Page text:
At about the same time, Odierno was surprised when Bob Woodward’s book, published just as he took command from Petraeus in Iraq, credited White House aides and others in Washington with cooking up the surge. From Odierno’s perspective—and that of many other senior officers in Iraq—it had been more or less conceived and executed by Odierno in Baghdad, with some crucial coaching from Gen. Keane. “We thought we needed it [the new strategy] and we asked for it and we got it,” he said, puzzled that President Bush’s aides would present such a different account to Woodward. “You know General Petraeus and I think . . . [that] I did it here, [and] he picked it up. That’s how we see it. And so it’s very interesting when people back there see it very differently.” Of course, he said, ultimately the president had to make the policy decision to do it, and some White House aides encouraged that step. But, he continued, “I mean, they had nothing to do with developing” the actual way it was done, he said. “Where to go, what they [the soldiers] would do. I mean, I know I made all those decisions.”
Different people have different views. Even so, without question, Odierno hasn’t gotten the public recognition he deserves, not only for his role in developing and implementing the surge, but also for his overall adaptation to the Iraq war. If the ability to adjust effectively in wartime is the measure of generalship, then Odierno has come further than any other American general in the war and is as successful as any of them, including Petraeus.
A FRAYED MILITARY
One of the themes of this book is that the U.S. military adjusted as a whole in 2007 making radical, far-reaching, and unexpected changes in its approach to the Iraq war. “I think in the last two years, the Army feels different,” observed Lt. Col. Suzanne Nielsen, an aide to Petraeus and a professor at West Point. “It really began to think about outcomes. Before that, it judged itself a lot by processes and inputs.” That is, it had been judging its performance by effort expended rather than by results achieved—a metric that tends to waste resources and be counterproductive, often encouraging mindless activity more than insight or patience.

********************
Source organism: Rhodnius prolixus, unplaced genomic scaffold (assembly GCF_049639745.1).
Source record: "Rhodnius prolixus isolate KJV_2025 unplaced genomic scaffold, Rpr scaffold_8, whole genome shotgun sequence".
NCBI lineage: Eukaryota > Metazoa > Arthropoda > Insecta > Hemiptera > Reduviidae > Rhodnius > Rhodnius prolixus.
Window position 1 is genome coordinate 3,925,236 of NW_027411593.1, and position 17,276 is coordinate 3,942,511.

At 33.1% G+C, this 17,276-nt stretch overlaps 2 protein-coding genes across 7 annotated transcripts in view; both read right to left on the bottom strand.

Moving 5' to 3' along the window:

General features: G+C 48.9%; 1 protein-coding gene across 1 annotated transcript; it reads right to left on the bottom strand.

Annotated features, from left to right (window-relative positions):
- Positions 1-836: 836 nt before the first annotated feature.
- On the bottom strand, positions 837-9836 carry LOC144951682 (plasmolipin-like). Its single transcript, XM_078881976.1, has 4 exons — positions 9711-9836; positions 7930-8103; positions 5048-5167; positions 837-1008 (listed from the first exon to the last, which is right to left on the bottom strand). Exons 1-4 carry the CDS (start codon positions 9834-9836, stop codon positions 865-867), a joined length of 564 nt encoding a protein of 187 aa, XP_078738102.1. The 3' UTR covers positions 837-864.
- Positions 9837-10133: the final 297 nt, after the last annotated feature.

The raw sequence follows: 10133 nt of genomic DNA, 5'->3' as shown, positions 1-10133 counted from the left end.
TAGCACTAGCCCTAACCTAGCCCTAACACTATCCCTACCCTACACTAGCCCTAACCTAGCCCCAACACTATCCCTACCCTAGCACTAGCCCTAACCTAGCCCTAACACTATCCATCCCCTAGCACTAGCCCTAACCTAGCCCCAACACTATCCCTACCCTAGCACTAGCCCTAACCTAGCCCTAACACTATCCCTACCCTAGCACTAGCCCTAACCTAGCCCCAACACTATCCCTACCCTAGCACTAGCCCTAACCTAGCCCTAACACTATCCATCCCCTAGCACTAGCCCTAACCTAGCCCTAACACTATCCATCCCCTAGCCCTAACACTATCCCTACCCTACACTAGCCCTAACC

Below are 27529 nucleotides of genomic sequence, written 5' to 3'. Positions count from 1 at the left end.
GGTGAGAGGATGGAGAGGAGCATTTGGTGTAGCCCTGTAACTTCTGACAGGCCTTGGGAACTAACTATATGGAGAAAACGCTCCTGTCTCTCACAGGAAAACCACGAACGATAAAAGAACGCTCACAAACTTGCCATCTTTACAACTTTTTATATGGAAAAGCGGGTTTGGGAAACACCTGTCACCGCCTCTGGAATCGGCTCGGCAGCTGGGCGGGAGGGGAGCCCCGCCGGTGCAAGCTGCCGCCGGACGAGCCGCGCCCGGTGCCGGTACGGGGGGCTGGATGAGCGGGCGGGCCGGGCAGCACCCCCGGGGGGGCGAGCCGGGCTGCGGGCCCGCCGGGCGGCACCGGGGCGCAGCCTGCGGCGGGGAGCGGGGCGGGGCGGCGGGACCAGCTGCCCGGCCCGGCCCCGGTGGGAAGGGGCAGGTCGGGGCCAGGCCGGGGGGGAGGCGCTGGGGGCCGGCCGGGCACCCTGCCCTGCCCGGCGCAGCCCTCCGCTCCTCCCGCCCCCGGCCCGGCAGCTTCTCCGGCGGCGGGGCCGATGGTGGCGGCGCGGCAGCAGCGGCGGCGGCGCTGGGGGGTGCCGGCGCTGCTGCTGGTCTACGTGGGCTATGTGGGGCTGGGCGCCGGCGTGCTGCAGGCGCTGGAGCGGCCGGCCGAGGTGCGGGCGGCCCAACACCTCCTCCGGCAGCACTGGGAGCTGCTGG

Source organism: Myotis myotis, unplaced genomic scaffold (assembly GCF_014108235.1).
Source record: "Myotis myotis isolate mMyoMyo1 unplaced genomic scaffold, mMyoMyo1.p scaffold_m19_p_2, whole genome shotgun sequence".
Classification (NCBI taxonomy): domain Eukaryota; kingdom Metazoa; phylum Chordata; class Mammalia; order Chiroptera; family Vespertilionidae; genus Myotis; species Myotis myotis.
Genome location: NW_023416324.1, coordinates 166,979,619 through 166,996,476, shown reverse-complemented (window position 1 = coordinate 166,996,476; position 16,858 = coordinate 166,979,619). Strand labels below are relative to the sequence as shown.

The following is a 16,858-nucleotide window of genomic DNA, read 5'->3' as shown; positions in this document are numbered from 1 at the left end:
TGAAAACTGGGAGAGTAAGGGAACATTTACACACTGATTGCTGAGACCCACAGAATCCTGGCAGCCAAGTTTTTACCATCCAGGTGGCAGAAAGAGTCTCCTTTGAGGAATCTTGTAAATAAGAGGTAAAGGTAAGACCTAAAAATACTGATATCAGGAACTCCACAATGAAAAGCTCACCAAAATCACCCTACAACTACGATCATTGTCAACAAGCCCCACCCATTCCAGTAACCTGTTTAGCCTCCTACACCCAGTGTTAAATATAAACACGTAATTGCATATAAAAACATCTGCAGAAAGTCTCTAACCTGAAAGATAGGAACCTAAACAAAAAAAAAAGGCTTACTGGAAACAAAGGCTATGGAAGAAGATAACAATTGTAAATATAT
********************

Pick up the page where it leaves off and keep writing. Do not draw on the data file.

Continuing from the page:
The improvement has come at a cost we can only guess at. This worry surfaces publicly on occasion, but is a major subject of discussion among military leaders. In the short term, there is worry about readiness and about bad actors around the globe thinking that Uncle Sam might be too preoccupied with Iraq, Afghanistan, and a global financial crisis to respond to other challenges. But the deeper and more abiding worry is about the military of ten or fifteen years from now. How long will it take to recover from Iraq? It required years to rebuild the Army and Marine Corps after the Vietnam War, and especially to recruit and train a new cadre of professional non-commissioned officers, the backbone of the American ground forces.